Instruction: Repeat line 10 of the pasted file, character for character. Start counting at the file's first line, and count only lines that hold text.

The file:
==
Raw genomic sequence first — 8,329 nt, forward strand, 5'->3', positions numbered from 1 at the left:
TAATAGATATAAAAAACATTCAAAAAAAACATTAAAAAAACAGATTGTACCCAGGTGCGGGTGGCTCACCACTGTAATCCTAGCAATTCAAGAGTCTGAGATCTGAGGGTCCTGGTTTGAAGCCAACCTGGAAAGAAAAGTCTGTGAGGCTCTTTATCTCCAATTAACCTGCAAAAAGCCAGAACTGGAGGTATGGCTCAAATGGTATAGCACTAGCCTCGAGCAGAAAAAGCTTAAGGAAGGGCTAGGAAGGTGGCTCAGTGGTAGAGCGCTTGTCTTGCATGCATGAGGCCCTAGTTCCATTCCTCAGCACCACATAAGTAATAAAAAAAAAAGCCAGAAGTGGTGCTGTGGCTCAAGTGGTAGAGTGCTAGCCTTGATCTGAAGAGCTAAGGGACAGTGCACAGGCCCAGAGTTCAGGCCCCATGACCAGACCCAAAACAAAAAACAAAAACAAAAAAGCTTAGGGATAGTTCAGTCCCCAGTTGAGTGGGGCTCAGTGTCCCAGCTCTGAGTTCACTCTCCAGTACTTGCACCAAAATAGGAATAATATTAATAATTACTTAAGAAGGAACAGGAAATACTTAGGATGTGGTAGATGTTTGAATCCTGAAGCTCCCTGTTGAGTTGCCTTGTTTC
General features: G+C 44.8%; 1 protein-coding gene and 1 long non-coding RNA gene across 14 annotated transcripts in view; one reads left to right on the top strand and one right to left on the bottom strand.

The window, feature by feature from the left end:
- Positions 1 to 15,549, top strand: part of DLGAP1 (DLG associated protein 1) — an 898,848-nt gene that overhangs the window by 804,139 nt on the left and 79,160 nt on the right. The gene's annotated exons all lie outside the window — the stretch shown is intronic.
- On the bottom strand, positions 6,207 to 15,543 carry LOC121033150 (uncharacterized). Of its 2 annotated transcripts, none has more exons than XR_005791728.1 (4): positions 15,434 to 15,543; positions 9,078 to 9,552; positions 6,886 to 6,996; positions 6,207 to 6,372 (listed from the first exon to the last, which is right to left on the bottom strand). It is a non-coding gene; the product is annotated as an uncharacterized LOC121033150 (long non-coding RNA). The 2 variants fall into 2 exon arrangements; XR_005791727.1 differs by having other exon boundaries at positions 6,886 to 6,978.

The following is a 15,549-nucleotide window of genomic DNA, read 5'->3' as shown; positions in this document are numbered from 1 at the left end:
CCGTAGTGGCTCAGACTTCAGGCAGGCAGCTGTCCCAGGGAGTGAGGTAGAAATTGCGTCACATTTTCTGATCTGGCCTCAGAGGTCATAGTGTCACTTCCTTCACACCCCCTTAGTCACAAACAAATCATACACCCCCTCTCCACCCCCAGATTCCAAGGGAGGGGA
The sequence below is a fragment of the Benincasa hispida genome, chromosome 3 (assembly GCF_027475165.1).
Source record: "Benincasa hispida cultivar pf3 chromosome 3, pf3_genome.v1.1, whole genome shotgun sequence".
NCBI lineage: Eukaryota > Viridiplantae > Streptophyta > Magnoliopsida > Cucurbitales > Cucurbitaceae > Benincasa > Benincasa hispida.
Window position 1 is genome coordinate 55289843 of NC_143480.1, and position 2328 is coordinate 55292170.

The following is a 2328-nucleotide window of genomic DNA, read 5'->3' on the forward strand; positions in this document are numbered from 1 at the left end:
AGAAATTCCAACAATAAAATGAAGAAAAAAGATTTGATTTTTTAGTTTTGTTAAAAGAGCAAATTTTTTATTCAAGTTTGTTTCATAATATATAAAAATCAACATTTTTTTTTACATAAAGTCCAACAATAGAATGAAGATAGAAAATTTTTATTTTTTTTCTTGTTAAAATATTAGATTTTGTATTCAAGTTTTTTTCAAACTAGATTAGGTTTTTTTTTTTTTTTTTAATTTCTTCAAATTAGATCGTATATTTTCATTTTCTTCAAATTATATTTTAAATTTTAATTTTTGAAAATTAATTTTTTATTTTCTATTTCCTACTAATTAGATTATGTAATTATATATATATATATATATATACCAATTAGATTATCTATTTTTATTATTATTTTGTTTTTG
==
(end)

Source record: "Benincasa hispida cultivar pf3 chromosome 3, pf3_genome.v1.1, whole genome shotgun sequence".